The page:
PLoS ONE 01/2013; 8(7):e69041. · 3.53 Impact Factor
  • Source
    [Show abstract] [Hide abstract]
    ABSTRACT: We have used attenuated total internal reflection infrared spectroscopy (ATR-IR) spectroscopy to study the association of the C2 domain from protein kinase Cα (PKCα) with different phospholipid membranes, so as to characterise the mode of membrane docking and its modulation by the second-messenger lipid PIP₂. In parallel, we have also examined the membrane interaction of the C2 domain from cytosolic phospholipase A₂. PIP₂ did not induce significant changes in secondary structure of the membrane-bound PKCα-C2 domain, nor did binding of the PKCα-C2 domain change the dichroic ratios of the lipid chains, whereas the C2 domain from phospholipase A₂ did perturb the lipid chain orientation. Measurements of the dichroic ratios for the amide I and amide II protein bands were combined so as to distinguish the tilt of the β-sheets from that of the β-strands within the sheet. When associated with POPC/POPS membranes, the β-sandwich of the PKCα-C2 domain is inclined at an angle α=35° to the membrane normal, i.e., is oriented more nearly perpendicular than parallel to the membrane. In the process of membrane docking, the tilt angle increases to α=44° in the presence of PIP₂, indicating that the β-sandwich comes closer to the membrane surface, so confirming the importance of this lipid in determining docking of the C2 domain and consequent activation of PKCα.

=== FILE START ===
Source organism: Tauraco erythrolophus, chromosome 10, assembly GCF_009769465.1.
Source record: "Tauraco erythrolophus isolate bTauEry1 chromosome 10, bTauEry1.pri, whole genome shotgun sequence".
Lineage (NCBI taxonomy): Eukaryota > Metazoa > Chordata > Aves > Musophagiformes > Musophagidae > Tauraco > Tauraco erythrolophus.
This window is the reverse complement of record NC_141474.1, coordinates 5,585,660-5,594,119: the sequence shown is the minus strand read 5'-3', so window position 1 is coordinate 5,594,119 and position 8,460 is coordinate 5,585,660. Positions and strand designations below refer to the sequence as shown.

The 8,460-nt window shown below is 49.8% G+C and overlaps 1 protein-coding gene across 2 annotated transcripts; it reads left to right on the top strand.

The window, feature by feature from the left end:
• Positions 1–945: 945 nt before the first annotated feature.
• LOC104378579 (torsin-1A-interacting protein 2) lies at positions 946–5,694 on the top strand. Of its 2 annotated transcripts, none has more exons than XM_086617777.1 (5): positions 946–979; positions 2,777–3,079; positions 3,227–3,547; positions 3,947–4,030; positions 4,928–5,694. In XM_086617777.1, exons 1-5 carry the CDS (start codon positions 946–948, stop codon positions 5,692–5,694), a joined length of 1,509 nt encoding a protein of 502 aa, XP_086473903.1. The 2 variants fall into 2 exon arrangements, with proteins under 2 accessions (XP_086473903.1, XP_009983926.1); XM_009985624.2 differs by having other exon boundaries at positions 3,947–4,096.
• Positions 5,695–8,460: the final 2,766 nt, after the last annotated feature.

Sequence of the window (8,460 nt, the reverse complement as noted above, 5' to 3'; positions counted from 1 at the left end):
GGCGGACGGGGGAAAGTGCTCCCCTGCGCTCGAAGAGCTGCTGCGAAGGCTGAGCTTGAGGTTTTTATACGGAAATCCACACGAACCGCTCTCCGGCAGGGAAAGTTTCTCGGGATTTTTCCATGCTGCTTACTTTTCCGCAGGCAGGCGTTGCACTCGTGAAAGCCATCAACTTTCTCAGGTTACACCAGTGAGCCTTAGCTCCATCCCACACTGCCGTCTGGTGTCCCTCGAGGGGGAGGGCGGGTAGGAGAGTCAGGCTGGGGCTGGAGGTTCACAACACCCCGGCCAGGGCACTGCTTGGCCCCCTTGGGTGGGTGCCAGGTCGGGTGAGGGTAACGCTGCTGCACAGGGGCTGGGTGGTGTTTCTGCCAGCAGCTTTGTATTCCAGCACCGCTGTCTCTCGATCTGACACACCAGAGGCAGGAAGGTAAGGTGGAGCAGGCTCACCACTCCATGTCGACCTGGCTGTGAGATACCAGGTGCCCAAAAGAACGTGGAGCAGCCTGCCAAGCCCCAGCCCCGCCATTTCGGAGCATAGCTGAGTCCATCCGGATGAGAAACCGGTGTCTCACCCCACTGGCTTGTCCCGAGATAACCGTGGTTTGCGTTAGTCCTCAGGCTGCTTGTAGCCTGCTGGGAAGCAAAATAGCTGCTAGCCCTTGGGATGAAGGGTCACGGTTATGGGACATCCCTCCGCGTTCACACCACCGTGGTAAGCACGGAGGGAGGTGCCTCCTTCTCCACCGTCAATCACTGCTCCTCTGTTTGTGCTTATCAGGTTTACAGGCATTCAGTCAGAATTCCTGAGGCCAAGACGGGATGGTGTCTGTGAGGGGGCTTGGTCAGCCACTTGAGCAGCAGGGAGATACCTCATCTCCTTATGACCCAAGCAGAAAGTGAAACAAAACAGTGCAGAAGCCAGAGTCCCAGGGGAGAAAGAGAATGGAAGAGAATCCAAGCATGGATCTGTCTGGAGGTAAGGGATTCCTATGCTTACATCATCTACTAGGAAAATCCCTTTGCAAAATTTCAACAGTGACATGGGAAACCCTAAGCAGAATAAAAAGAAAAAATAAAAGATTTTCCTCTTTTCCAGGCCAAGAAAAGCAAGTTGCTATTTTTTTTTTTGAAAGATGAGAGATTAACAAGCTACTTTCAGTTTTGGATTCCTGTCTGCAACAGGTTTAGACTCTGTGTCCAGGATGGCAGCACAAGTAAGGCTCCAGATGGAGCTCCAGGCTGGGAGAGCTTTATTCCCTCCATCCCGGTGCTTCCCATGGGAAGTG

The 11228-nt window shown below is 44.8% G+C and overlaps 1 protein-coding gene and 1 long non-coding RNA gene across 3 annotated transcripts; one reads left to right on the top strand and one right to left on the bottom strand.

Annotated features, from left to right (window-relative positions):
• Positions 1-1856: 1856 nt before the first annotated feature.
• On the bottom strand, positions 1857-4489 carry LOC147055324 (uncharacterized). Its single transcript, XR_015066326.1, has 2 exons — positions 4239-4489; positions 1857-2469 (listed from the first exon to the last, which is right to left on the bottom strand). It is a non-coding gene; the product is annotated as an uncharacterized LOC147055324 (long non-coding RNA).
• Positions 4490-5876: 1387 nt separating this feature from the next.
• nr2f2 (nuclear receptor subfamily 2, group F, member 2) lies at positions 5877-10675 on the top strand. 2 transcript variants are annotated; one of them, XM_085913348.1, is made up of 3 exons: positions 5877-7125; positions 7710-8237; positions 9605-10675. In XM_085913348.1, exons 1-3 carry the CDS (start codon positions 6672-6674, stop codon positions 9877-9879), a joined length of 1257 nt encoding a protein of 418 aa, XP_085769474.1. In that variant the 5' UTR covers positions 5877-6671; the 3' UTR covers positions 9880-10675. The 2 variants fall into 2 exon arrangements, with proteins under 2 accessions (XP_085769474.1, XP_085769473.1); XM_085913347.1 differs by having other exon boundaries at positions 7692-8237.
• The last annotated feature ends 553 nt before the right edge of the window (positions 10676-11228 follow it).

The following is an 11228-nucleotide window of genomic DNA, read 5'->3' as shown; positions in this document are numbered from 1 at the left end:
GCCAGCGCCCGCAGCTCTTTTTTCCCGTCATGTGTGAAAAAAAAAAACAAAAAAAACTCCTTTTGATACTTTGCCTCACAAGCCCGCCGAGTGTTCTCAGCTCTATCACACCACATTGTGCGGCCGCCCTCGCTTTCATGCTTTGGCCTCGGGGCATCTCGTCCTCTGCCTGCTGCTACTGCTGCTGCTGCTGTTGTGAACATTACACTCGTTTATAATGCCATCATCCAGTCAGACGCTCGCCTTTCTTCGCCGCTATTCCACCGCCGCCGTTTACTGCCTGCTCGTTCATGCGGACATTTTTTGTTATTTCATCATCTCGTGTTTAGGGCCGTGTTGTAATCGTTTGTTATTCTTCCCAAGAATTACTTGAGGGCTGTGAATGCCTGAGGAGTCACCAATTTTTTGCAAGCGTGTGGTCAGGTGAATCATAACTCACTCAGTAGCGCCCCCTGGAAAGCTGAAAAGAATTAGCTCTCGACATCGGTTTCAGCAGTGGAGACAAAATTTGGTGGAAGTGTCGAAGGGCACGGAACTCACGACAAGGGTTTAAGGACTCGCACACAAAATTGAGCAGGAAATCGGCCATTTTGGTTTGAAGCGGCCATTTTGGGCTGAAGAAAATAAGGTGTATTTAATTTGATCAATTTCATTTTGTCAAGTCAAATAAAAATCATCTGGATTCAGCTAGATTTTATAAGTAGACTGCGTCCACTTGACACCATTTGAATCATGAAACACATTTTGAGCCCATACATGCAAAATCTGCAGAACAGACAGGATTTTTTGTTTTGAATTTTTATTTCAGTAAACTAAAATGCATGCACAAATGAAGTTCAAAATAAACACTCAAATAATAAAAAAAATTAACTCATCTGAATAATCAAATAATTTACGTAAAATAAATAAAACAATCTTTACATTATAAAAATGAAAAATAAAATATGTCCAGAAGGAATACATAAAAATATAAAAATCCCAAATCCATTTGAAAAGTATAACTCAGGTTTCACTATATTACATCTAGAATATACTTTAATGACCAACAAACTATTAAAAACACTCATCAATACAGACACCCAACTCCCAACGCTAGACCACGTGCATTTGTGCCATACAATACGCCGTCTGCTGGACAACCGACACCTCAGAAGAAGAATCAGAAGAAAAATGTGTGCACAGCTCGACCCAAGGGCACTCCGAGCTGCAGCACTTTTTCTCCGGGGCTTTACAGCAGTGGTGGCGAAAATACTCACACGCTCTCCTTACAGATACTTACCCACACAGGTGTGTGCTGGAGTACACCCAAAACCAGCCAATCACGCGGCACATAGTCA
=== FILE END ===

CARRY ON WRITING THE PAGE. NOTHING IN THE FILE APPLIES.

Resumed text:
Biochimica et Biophysica Acta 03/2011; 1808(3):684-95. · 4.66 Impact Factor
  • Source
    [Show abstract] [Hide abstract]
    ABSTRACT: The Dock180 family of atypical Rho family guanine nucleotide exchange factors (Rho-GEFs) regulate a variety of processes involving cellular or subcellular polarization, including cell migration and phagocytosis. Each contains a Dock homology region-1 (DHR-1) domain that is required to localize its GEF activity to a specific membrane compartment where levels of phosphatidylinositol (3,4,5)-trisphosphate (PtdIns(3,4,5)P(3)) are up-regulated by the local activity of PtdIns 3-kinase. Here we define the structural and energetic bases of phosphoinositide specificity by the DHR-1 domain of Dock1 (a GEF for Rac1), and show that DHR-1 utilizes a C2 domain scaffold and surface loops to create a basic pocket on its upper surface for recognition of the PtdIns(3,4,5)P(3) head group. The pocket has many of the characteristics of those observed in pleckstrin homology domains. We show that point mutations in the pocket that abolish phospholipid binding in vitro ablate the ability of Dock1 to induce cell polarization, and propose a model that brings together recent mechanistic and structural studies to rationalize the central role of DHR-1 in dynamic membrane targeting of the Rho-GEF activity of Dock180.
    Journal of Biological Chemistry 02/2010; 285(17):13211-22. · 4.65 Impact Factor